On the third day the wind was still blowing but was letting up a bit. Ann and I were fishing with Tee and he took us on a choppy boat ride down to Grassy Creek before tucking in to get out of the wind. We didn’t see another boat all day. Right out of the gates we found some big bonefish on a large flat and I landed a 6lb fish which was my largest to date. The remainder of the morning was slow. After lunch our luck turned and I hooked a monster that ended up weighing 7.5 lbs. I have a new respect for bonefishing after targeting these huge fish on South Andros that come in as singles and doubles. Ann also hooked and landed a 7lb fish. Most of the fish we caught that were over 5 lbs that day.
On our last day at Bairs we headed south to the magical bottom of the island. Most of the flats here are bright white sand flats. This area is truly expansive and even though just about every guide on the island headed this way (there are only about 20) since the wind had finally let up, we didn’t see another boat once we moved into position. Right out of the gates we spotted a HUGE bone that Nat estimated was over 12 lbs. It was truly enormous but was moving away from us and Brian never got a shot at it. Nat is one of the most experienced guides on the island with over 33 years fishing for bonefish. All of our guides were amazing and the most “junior”guide still had 16 years experience guiding the flast. Most of the morning we targeted singles, doubles and small schools which is the ultimate in my opinion. After lunch we went after some numbers for an hour or so and found some massive schools of well over 100 fish and easily pulled a few out of it. This isn’t too challenging but it is still fun and very cool to see. To top the day off we poled across the same expansive sand flat multiple times to intercept some more big bones. Everyone in our group had a great and very memorable final day out of Bairs.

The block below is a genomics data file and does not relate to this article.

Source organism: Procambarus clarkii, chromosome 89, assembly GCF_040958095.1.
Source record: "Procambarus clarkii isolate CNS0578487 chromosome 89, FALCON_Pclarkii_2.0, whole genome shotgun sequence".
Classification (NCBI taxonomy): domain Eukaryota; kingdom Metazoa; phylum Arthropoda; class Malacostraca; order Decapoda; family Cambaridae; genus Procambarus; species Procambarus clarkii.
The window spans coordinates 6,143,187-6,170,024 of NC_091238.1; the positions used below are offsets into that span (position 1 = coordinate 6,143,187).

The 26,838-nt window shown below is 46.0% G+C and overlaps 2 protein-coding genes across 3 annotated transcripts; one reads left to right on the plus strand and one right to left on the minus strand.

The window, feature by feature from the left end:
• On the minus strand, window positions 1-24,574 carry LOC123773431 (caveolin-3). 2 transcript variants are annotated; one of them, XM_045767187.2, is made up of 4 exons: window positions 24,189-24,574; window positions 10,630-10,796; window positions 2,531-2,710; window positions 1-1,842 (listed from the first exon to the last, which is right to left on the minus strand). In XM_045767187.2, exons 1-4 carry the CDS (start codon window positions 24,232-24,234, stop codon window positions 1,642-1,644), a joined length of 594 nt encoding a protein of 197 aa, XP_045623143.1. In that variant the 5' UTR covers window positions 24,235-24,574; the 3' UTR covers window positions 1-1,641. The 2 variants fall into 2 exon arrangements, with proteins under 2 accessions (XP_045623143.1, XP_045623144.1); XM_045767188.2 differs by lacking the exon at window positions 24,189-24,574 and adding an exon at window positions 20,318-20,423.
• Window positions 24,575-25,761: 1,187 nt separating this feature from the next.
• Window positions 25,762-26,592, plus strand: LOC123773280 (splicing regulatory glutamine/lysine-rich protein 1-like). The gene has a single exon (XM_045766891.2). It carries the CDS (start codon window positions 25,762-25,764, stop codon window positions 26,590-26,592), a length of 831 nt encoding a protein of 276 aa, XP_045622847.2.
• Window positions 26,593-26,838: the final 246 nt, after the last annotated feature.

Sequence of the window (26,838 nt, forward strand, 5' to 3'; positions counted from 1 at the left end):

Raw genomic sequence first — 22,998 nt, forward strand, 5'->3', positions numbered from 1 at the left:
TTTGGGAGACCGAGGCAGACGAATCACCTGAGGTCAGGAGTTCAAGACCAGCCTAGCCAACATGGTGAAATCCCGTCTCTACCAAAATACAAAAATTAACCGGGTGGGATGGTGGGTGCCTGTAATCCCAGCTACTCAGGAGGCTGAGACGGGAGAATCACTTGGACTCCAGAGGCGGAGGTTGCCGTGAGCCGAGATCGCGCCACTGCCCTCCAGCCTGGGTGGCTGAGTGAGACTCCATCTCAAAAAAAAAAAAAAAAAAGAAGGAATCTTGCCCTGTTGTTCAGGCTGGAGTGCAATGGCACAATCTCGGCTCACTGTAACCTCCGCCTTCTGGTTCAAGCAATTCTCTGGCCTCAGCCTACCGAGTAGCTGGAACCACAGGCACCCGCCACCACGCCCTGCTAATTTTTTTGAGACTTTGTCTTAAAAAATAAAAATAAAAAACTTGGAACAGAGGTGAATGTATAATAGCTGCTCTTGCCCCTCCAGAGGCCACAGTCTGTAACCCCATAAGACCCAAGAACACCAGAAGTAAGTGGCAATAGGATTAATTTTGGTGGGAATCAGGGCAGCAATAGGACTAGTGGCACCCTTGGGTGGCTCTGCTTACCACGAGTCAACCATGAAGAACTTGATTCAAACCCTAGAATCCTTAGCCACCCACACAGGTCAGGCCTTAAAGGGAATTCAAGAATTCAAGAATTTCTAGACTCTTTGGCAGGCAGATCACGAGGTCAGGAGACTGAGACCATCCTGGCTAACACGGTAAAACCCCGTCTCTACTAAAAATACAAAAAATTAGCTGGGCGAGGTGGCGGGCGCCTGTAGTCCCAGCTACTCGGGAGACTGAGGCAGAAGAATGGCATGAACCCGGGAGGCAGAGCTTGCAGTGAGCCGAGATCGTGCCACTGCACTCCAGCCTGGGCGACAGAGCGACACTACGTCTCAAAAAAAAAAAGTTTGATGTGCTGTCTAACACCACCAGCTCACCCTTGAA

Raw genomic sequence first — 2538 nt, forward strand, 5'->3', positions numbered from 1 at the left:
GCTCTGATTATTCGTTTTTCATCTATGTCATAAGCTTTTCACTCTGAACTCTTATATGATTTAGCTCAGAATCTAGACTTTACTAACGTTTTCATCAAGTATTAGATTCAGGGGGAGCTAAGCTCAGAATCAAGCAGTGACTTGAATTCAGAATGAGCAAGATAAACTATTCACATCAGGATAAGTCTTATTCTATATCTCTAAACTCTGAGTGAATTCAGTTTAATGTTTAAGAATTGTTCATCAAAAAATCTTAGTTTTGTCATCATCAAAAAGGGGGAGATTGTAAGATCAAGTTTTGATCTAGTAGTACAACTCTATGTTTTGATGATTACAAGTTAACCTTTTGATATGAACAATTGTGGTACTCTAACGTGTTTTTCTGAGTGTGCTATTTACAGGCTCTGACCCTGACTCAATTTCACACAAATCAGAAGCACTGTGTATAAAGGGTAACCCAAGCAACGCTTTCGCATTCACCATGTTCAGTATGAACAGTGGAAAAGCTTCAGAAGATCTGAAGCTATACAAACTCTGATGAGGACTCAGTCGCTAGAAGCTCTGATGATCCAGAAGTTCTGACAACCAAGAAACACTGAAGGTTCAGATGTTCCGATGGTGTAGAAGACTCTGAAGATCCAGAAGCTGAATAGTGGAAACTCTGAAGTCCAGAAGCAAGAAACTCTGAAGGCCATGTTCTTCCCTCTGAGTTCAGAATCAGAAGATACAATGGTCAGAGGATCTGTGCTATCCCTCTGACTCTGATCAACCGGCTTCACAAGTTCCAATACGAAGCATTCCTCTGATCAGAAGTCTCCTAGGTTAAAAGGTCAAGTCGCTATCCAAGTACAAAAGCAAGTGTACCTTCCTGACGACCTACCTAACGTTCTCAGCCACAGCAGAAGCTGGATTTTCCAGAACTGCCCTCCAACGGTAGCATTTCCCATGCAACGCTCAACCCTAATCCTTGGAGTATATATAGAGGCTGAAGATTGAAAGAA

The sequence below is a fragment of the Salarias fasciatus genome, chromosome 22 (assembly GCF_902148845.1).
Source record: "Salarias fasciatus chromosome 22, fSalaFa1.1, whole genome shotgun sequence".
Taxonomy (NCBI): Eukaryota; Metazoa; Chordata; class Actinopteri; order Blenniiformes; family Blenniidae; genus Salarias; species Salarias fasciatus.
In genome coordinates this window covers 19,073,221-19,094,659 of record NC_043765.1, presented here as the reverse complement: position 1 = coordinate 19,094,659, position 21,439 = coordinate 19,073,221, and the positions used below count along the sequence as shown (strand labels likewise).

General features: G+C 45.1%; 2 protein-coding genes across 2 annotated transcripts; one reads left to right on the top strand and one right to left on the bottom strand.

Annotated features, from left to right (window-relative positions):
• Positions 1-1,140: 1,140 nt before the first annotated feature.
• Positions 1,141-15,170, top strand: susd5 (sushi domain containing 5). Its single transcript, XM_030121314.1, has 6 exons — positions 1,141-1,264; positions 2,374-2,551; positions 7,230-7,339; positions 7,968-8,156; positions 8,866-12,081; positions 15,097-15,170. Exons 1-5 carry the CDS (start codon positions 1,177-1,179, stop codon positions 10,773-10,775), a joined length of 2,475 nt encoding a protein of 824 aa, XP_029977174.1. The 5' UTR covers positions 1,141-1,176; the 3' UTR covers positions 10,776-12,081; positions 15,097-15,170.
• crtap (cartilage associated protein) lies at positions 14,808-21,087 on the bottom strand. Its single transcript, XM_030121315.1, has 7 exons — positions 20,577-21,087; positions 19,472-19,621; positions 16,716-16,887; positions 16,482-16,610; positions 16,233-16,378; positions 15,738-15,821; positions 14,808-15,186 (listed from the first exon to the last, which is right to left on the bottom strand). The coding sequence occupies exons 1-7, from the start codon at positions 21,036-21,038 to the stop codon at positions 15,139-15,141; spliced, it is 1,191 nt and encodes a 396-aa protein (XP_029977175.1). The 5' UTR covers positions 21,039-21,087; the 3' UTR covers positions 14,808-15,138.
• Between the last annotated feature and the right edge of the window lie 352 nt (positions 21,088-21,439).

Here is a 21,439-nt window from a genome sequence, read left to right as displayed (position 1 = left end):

Abaco Lodge – Abaco Island
Before heading back to Montana, Ann and I made a short stop at Abaco Lodge. Abaco is located on the famed Marls which offer 400 square miles of flats. Most of the flats are best fished from the boat because of the softer bottom. The Marls are filled with countless small islands or keys and are considered to have the highest density of bonefish in the world. The bones in the Marls are not as big as on South Andros but are still large compared to those in Mexico and Belize. There are also some ocean side flats that are occasional fished when the tides are right and they are home to some 10lb fish.
On our first day out the weather was very tough and a cold front had produced a lot of wind and cold water. The bonefish were mostly in deeper water and the few we did find on the flats were sluggish and not feeding. Although we got skunked on the bones we had a fun time casting to lemon sharks and had several follows with sharks putting their noses right on the fly.
On our second day our fortunes changed. It was much warmer and there was no wind and high sun – ideal conditions for bonefishing. At our first stop we saw “nervous” water in every direction as schools of bonefish caused disturbances on the water. The fish were in the mood to feed and we saw waves of fish all day. Often we just planted the boat and let fish come to us – sometimes it seemed like we were completely surrounded by feeding bones. We rarely went more than 5 minutes without another shot at a bonefish and the action was fast and furious. At the end of the day we had landed around 20 fish – a great way to end the trip!